September 14, 2009

Encode and sync music to your portable music player in linux

Filed under: E71,Gnome,Guides,Ubuntu — Bigbrovar @ 10:02 pm

Ok so today turned out to be a not so good day for me, and like all not so good days I try do something which would distract me, something i love doing. Hence this post. Nope I don’t want to talk about it.

So some months ago I got me an E71 Nokia phone, among other things I was hoping to use it as a music device so I slammed in an 8gb memory card, and was all set but for one factor: 60% of my music collection are in ogg format and nokia default music player does recognize ogg. Sure there are some 3rd party music apps for E71 which can play ogg files out of the box but they all lack the kind of integration which you get with the Nokia default music player. While in confused mode I decided to call up a friend nucco and he gave me the tip about .is_audio_player.

What is .is_audio_player

If like me, you have a music library made up of different music formats, and you want to be able to sync them to your portable music player in one music format say mp3. Example, my music collection is composed of different formats, .mp3, ogg, aac but I want to sync everyone of them as mp3 to my Nokia e71. This is where .is_audio_player comes in handy. Nope its not an application, nope its not a codec, its not a library either. Its just a file (yeah file) its a file you place in the root directory of the storage of your music device from where it does its magic.


First you open your favorite text editor (gedit, kate, emac, nano, vi whatever). Then you place in the following entries:





audio_folders = Here you indicate the relative path of the music folder on your portable device. On my Nokia its in Sound/Digital

folder_depth = Here you indicate the folder depth of the music folder (remember that every storage device attached to your Linux computer is mounted on /media/ hence you will start counting from the device mount point. In my case it was.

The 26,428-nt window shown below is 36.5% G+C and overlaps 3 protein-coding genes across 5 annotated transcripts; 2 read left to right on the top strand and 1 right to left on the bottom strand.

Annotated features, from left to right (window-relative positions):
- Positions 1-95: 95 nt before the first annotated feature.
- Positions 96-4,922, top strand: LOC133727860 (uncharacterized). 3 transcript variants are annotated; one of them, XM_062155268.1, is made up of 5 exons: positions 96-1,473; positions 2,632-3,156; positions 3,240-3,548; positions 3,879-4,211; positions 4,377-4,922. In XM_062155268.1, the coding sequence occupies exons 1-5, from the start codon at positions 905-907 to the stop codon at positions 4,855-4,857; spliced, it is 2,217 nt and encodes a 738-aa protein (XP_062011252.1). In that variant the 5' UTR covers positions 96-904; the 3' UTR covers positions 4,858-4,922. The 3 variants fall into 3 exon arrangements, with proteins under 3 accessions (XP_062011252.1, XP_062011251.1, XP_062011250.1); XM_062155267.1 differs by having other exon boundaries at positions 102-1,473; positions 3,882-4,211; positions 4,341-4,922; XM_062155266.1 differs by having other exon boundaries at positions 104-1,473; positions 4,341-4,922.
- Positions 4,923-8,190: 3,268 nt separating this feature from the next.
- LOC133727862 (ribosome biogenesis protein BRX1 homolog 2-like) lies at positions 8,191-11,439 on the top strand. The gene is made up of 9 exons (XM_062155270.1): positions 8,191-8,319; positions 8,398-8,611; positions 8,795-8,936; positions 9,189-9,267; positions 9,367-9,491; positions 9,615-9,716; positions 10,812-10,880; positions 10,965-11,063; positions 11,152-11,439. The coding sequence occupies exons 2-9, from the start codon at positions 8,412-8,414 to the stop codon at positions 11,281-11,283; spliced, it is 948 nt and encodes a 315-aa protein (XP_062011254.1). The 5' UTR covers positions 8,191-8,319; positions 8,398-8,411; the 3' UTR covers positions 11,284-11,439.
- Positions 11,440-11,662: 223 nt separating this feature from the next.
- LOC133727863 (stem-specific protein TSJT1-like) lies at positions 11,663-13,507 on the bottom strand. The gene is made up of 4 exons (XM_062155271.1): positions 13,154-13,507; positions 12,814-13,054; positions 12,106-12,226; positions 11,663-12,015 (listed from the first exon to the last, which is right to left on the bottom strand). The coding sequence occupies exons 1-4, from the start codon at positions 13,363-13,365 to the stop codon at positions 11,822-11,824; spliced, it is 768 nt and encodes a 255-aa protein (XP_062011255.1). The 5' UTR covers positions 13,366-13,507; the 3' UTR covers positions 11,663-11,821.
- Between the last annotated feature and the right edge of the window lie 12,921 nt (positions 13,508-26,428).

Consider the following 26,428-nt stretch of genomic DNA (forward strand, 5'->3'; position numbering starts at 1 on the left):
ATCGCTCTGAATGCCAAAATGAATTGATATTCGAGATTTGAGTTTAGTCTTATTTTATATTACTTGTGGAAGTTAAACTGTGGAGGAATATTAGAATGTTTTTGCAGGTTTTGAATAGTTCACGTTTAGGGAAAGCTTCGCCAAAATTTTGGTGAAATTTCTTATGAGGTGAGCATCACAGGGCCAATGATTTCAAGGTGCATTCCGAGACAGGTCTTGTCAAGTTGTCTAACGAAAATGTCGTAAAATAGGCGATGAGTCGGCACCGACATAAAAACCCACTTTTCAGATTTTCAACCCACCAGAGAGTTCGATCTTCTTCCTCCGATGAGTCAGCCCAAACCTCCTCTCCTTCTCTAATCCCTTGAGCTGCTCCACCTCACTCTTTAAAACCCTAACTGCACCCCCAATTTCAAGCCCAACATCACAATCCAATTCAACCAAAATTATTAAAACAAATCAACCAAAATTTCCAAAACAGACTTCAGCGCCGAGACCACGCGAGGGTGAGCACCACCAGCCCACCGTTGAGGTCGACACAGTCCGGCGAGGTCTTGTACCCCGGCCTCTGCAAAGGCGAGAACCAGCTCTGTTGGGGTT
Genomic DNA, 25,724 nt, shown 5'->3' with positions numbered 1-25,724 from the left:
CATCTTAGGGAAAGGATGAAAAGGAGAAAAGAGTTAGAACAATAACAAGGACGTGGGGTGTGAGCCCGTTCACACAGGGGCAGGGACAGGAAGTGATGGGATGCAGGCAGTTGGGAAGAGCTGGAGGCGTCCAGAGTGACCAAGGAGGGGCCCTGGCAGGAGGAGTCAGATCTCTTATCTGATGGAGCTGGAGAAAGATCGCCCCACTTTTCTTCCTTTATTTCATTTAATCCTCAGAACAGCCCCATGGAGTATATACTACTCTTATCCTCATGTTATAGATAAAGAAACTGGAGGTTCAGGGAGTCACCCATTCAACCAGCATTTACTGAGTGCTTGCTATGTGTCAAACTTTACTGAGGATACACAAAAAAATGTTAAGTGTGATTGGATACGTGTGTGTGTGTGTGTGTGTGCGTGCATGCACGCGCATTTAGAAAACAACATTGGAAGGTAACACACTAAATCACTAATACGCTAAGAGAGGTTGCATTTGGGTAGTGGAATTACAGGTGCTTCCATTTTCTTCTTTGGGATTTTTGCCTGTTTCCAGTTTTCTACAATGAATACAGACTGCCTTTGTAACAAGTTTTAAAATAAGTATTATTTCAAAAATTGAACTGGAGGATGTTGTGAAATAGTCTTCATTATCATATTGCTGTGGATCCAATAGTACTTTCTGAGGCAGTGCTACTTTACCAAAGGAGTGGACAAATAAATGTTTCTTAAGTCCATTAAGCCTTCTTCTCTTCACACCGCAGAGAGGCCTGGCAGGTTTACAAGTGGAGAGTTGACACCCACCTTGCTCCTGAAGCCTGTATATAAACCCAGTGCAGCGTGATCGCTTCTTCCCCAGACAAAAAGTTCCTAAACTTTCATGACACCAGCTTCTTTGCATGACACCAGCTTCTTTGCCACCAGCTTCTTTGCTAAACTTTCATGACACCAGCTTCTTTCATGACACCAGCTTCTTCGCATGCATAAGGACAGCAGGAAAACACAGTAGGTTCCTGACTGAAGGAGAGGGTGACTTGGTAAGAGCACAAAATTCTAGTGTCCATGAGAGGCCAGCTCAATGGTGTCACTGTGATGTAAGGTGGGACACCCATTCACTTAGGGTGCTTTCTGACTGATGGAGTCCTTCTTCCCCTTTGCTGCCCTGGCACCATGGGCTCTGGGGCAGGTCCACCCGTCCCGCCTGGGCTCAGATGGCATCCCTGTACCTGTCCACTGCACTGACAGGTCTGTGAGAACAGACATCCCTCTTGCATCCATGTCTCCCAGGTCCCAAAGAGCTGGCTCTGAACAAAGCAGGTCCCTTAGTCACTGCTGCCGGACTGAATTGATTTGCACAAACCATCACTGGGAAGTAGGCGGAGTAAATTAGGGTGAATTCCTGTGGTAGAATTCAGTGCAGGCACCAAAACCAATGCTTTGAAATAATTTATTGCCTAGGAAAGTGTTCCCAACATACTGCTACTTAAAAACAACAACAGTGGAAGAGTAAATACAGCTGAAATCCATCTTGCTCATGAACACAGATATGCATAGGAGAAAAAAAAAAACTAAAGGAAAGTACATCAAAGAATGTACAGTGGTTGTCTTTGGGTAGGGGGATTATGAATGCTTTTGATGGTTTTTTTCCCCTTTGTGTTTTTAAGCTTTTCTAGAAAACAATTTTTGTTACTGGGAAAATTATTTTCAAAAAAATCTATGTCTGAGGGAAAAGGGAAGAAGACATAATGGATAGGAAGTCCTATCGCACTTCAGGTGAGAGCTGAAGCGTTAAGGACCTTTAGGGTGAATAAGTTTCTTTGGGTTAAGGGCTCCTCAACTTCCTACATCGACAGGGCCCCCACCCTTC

Since our final destination ™ is Digital (in my case that is) which is 3 step away from /media I indicated the value for folder_depth to be 3

out_formats = The last parameter is quite straight forward it’s asking what media format you want your files to be encoded in before sync. In my case i want them encoded to mp3 hence i added audio/mpeg

Now configure the file the way it meets your needs and then save as .is_audio_player remember the . (dot) in-front of is_audio_player. Once the file is saved, place it at the root of your music device (Nokia, Sony Erikson, China Mp3 device etc). In my case i placed it inside the memory card of my nokia phone (make sure you are using a mobile phone that can be seen as a mass storage device)

Note: Any file with a . (dot) in-front of its name is hidden by default in Linux hence you may not see the file after saving it until you tell your filemanager to view hidden files (ctrl +h) for (gnome) and (alt + .) for (kde)

Below is the .is_audio_player file inside the memory card of my nokia.

Once all is set, you can now plug your portable music player to your Linux computer and open Rhythmbox.

If all goes well Rhythmbox will detect your audio device. (in my case my nokia.)

All that is left is for you to select the tracks you want to sync. (you can always create a playlist) Drag and drop them into your portable music player’s icon. (You can also drag from your portable music player into your Music library.)

Transferring from your music library in rhythmbox to your portable music device might be slow, especially if it has to encode them to another music format before the transfer.

In the end I was able to encode all my ogg to mp3 files and sync them with my freedom hating E71 on the fly. I hope this helps someone out there.


  • I don’t know if this method would work with ipods.
  • Legends have it that Amarok supports .is_audio_player I can’t tell since I have not been able to get it to work in amarok 2.1. If you have been able to please let me know.
  • The Original ogg file on my music computer library is unaltered.

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  1. wow, that’s nice! thanks for information 🙂
    I have sony ericsson walkman-series phone and it recognize mp3 files only, so It’ll be very useful ^^

    Comment by nobu^ — September 15, 2009 @ 5:16 am | Reply

  2. this is a cool file. a keeper.

    Comment by billy — September 15, 2009 @ 6:44 am | Reply